Don’t confuse seniority with competence

Watch out for strong opinions especially when you are very experienced. An attorney friend who specialized in malpractice law once told me that the majority of professionals who were sued by their patients had been practicing for many years. They may have relaxed their standards, not thought as deeply as they once did about a challenge, and had come to believe the myth that longevity of practice meant competence. Such persons needed to

Temper confidence with humility 

Very smart people sometimes have a mistaken sense of their infallibility. However, the more senior the leader, the more he/she oversees functions outside of his/her subject matter expertise. One mark of a great leader is humility that builds on the input of others. However, even in such cases experienced leaders still

Give everything the “smell” test

There is a level of knowing that some call ‘gut instinct’. Here one just knows whether one is reaching the right conclusions about a particular topic or challenge. When you sense that “something is not quite right here” you need to sleep on the problem, consult others, or wait until the path becomes clearer. You do this by

Recognize that you may be wrong

 You need to entertain the fact that your idea needs to be tested and maybe proven wrong. Don’t be so attached to the outcome you may have seen at the beginning of the project. This is a way of asking others to tell you what you do not know, show you your blind spots, and become joint owners in the pursuit of truth.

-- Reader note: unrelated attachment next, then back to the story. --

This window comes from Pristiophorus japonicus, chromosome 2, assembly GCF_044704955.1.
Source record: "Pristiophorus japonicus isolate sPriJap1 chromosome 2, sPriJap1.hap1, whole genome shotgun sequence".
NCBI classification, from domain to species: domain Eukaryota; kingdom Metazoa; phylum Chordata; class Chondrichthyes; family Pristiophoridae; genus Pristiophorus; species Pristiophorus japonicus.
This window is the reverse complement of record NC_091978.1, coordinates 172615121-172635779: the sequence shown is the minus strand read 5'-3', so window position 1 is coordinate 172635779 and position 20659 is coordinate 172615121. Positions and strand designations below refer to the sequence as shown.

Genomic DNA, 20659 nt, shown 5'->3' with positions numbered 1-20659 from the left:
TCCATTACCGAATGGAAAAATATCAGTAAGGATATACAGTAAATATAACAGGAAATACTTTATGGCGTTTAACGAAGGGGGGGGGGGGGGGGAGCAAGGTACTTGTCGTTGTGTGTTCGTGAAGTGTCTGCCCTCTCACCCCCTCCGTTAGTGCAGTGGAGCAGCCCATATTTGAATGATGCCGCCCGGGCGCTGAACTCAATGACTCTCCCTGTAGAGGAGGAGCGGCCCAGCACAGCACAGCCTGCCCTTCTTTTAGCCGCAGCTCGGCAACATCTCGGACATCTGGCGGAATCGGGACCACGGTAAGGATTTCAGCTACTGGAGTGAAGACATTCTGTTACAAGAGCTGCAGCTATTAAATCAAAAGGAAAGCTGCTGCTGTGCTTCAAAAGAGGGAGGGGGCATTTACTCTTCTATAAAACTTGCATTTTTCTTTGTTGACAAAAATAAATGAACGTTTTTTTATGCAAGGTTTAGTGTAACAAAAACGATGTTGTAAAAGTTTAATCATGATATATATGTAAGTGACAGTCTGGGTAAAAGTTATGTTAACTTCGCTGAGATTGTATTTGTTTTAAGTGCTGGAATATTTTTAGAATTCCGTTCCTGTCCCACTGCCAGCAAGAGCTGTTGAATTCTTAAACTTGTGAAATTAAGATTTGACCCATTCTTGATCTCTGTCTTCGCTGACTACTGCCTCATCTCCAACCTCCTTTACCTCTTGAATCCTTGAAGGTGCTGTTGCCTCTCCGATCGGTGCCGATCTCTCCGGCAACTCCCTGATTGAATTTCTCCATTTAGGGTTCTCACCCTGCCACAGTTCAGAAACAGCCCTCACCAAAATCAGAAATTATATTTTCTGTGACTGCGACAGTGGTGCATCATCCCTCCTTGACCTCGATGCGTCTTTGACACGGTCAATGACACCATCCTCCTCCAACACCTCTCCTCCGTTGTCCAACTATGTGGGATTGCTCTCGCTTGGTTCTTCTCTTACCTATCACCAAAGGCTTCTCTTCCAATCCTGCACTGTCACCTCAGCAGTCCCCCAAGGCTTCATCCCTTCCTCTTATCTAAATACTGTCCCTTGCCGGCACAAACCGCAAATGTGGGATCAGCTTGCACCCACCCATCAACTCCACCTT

All of the above will keep you honest with yourself and help you not fall into the confidence trap.

 How have you kept yourself out of confidence trap?

 

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Leading from the Soul

Our natural inclination as humans is to live from the perspective of our ego: our thoughts and behaviors revolve around what we are getting or not getting from life or other people. We seek satisfaction; however, we never fully realize it because the ego is insecure and insatiable—it is never satisfied. Consequently, we are often left feeling somewhat empty or disturbed, as if there is something missing from our lives.

Interestingly, many of us go through our lives never realizing that we can make another choice, a choice that allows us to see our lives and relationships with others through a very different lens, the lens of the soul.

Switching from an ego-based to a soul-based perspective is a powerful paradigm shift.

The switch dramatically changes the way we experience the world, improving the quality of our experiences, opening our hearts, and leading us to a deeper understanding of life and the great gift that it is.